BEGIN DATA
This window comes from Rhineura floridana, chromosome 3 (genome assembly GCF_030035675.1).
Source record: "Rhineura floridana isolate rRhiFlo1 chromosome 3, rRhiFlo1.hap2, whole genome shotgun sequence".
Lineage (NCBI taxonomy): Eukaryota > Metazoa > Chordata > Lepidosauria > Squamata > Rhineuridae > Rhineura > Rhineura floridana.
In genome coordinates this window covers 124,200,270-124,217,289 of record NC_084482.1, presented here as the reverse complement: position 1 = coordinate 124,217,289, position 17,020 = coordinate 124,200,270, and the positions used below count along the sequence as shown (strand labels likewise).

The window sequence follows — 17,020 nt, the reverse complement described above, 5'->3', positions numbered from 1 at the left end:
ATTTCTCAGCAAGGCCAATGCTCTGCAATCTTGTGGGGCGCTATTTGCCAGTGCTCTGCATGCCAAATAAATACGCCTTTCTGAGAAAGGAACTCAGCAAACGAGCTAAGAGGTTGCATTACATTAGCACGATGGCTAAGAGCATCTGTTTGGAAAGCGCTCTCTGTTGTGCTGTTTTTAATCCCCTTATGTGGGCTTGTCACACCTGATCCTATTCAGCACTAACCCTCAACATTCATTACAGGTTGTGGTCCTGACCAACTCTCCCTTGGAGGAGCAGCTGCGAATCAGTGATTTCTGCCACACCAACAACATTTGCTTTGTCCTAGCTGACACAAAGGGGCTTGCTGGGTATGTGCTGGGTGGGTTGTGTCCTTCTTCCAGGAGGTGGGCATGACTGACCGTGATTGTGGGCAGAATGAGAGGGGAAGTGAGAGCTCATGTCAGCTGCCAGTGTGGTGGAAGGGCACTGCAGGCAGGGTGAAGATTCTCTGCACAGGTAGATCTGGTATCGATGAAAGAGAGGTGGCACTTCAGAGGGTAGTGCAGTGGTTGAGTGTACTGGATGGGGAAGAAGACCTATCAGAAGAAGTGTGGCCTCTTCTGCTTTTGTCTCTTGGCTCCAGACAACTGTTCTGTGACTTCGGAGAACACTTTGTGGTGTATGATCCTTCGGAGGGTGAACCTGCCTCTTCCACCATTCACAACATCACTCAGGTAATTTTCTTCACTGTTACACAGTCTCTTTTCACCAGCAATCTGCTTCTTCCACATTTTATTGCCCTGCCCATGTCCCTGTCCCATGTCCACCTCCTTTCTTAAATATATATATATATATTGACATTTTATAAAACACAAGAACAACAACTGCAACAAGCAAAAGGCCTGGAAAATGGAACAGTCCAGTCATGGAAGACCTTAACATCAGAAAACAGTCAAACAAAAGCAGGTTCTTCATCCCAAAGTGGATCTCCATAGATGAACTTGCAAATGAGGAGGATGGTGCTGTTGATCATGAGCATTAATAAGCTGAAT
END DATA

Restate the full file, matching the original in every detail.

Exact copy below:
This window comes from Rhineura floridana, chromosome 3 (genome assembly GCF_030035675.1).
Source record: "Rhineura floridana isolate rRhiFlo1 chromosome 3, rRhiFlo1.hap2, whole genome shotgun sequence".
Lineage (NCBI taxonomy): Eukaryota > Metazoa > Chordata > Lepidosauria > Squamata > Rhineuridae > Rhineura > Rhineura floridana.
In genome coordinates this window covers 124,200,270-124,217,289 of record NC_084482.1, presented here as the reverse complement: position 1 = coordinate 124,217,289, position 17,020 = coordinate 124,200,270, and the positions used below count along the sequence as shown (strand labels likewise).

The window sequence follows — 17,020 nt, the reverse complement described above, 5'->3', positions numbered from 1 at the left end:
ATTTCTCAGCAAGGCCAATGCTCTGCAATCTTGTGGGGCGCTATTTGCCAGTGCTCTGCATGCCAAATAAATACGCCTTTCTGAGAAAGGAACTCAGCAAACGAGCTAAGAGGTTGCATTACATTAGCACGATGGCTAAGAGCATCTGTTTGGAAAGCGCTCTCTGTTGTGCTGTTTTTAATCCCCTTATGTGGGCTTGTCACACCTGATCCTATTCAGCACTAACCCTCAACATTCATTACAGGTTGTGGTCCTGACCAACTCTCCCTTGGAGGAGCAGCTGCGAATCAGTGATTTCTGCCACACCAACAACATTTGCTTTGTCCTAGCTGACACAAAGGGGCTTGCTGGGTATGTGCTGGGTGGGTTGTGTCCTTCTTCCAGGAGGTGGGCATGACTGACCGTGATTGTGGGCAGAATGAGAGGGGAAGTGAGAGCTCATGTCAGCTGCCAGTGTGGTGGAAGGGCACTGCAGGCAGGGTGAAGATTCTCTGCACAGGTAGATCTGGTATCGATGAAAGAGAGGTGGCACTTCAGAGGGTAGTGCAGTGGTTGAGTGTACTGGATGGGGAAGAAGACCTATCAGAAGAAGTGTGGCCTCTTCTGCTTTTGTCTCTTGGCTCCAGACAACTGTTCTGTGACTTCGGAGAACACTTTGTGGTGTATGATCCTTCGGAGGGTGAACCTGCCTCTTCCACCATTCACAACATCACTCAGGTAATTTTCTTCACTGTTACACAGTCTCTTTTCACCAGCAATCTGCTTCTTCCACATTTTATTGCCCTGCCCATGTCCCTGTCCCATGTCCACCTCCTTTCTTAAATATATATATATATATTGACATTTTATAAAACACAAGAACAACAACTGCAACAAGCAAAAGGCCTGGAAAATGGAACAGTCCAGTCATGGAAGACCTTAACATCAGAAAACAGTCAAACAAAAGCAGGTTCTTCATCCCAAAGTGGATCTCCATAGATGAACTTGCAAATGAGGAGGATGGTGCTGTTGATCATGAGCATTAATAAGCTGAAT